Raindrops Project

CKDu or Chronic Kidney Disease of Uncertain Aetiology is perhaps the most serious non communicable disease afflicting the dry zone farming communities in six out of nine provinces in Sri Lanka.

According to the Health Ministry, there are approximately 70,000 estimated CKD/CKDu patients in known high risk areas of Medawachchiya, Padaviya, Kabithigollewa, Rambewa, Madirigiriya, Wilgamuwa, Girandurukotte, Padavi Sripura, Gomerankadawala, Dehiattakandiya, Polpithigama and Welioya.

The project being funded by Commercial Bank and other private donors was able to deliver 25 tanks within two weeks to households earlier this year. Centre for Handicapped joined this effort recently and now manages the funds coming from donors.

Each tank, at 7ft in height, has a capacity of 5,000 liters and on an average it cost

 Rs. 75,000/- to install so it can catch the rainwater flowing from the rooftops of the houses. The villagers appreciate this initiative and offered to work free of charge on the installations. The advantage is that it has no utility costs.

There are 106 families in Badulupura, and out of them, there are 33 patients, it was thus decided to focus on the quality of water they have been drinking to understand the correlation between water and CKDu. There is something in the water which is making them sick. But it is just not the water. It is most likely a combination of factors, and the investigations carried out at Ginnoruwa clearly indicate that quality of drinking water may hold the clue to unraveling the CKDu mystery.

This project, named the ‘Raindrops Project’ (Wehi bindu) has been providing clean drinking water to several households since early January this year. It is now eight months since the project implementation commenced at Ginnoruwa, and seven months since households provided with rainwater storage facilities commenced using rainwater for drinking and cooking purposes.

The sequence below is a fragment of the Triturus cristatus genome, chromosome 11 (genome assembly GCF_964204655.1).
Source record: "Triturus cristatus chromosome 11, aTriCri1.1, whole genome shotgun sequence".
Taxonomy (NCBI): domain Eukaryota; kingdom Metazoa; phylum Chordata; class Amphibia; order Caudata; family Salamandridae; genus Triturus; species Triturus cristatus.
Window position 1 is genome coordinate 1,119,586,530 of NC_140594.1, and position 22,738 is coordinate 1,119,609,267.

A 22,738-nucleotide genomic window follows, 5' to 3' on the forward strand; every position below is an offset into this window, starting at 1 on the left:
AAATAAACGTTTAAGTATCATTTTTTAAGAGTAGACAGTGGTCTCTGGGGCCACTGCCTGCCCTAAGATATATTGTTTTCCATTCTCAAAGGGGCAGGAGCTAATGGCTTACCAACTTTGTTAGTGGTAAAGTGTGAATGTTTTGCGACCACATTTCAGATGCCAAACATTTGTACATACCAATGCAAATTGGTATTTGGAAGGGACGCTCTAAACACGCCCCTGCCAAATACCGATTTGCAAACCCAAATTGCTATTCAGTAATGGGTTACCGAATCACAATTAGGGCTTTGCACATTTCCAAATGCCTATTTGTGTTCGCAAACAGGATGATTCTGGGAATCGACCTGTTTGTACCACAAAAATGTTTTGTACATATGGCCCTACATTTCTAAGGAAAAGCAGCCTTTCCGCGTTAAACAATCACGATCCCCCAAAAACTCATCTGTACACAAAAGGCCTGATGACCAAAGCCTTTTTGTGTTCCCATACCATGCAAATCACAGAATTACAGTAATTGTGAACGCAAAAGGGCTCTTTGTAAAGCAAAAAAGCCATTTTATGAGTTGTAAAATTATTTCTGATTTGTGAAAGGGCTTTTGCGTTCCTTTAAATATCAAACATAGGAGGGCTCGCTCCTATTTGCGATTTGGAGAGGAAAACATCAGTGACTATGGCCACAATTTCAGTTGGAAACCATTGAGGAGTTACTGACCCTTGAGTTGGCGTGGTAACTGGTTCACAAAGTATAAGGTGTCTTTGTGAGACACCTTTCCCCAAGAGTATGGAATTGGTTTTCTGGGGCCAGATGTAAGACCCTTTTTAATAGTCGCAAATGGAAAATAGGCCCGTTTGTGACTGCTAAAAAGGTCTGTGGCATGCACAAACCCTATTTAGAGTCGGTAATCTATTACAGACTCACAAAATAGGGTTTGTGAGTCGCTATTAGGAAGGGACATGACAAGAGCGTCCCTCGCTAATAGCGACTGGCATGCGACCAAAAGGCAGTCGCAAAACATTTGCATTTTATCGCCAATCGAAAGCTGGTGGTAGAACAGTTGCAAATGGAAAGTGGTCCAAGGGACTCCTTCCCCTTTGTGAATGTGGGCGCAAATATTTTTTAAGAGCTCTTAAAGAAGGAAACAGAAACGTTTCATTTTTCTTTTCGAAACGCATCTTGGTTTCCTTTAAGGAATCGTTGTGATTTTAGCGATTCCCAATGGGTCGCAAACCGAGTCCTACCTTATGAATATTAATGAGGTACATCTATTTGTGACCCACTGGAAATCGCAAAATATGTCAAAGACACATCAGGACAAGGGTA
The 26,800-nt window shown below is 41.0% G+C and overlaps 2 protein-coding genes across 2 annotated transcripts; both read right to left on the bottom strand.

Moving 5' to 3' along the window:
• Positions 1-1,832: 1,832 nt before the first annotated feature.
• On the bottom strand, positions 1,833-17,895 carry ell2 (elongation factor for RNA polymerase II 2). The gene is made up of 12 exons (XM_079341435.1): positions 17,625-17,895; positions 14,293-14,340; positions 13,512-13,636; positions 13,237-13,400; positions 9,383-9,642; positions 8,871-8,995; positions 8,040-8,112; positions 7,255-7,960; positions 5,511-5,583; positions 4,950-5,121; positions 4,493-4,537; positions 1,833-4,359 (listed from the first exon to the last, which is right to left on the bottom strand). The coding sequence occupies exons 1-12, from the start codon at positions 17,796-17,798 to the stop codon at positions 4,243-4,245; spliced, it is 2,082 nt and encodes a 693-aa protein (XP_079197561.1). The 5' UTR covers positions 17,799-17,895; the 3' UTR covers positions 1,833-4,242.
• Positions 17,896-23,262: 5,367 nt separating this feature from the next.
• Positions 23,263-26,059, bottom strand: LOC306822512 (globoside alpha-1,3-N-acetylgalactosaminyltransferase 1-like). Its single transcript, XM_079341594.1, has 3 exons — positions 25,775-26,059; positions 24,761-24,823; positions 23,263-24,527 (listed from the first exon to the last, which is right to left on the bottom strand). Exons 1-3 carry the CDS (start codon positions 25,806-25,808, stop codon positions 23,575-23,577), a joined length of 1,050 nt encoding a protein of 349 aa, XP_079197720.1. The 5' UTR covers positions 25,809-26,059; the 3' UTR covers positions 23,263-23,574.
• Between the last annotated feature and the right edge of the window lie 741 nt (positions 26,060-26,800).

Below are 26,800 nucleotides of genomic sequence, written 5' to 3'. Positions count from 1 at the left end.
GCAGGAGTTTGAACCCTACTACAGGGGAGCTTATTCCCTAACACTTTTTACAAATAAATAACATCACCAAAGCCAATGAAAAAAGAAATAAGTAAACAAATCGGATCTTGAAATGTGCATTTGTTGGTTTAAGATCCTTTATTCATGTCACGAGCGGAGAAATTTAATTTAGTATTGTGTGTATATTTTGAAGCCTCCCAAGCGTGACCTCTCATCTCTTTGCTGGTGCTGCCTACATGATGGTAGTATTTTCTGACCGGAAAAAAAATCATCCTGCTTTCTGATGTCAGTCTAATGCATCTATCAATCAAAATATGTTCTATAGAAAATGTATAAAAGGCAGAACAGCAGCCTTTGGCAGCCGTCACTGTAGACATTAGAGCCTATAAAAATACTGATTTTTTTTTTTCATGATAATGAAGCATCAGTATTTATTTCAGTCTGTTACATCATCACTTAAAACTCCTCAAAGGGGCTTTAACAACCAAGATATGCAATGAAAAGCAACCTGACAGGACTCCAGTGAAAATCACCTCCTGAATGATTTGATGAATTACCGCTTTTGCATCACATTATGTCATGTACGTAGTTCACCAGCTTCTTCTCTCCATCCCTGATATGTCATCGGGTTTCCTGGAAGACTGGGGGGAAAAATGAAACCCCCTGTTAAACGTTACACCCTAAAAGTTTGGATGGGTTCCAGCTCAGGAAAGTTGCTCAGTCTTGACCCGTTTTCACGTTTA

Benefits of drinking rainwater

Many people claim that they no longer suffer from the ‘burning sensation’ while

passing urine after they began to consume rainwater.

A recent screening of both ‘treatment’ group (households drinking rainwater) and ‘control’ group (households having access to well water only) identified 5 new CKDu cases. All of them were from the ‘control’ group. No new patients were observed in the ‘treatment’ group. While this may be a mere coincidence, it is significant and needs to e closely monitored.

 At Ginnorowa alone 108 more rain water harvesting tanks are needed with 35 for families who are already impacted and 73 for families who have yet not got impacted with the disease but who are very much at risk.

The two tanks shown in the above picture are placed at a School in Ginnoruwa.

The tank shown in the above picture is placed at a temple in Ginnoruwa.

For community based location like schools and temples large 10,000 lts tanks are needed and three such tanks have been recently installed funded by a generous donor from Kandy who donated through Centre for Handicapped.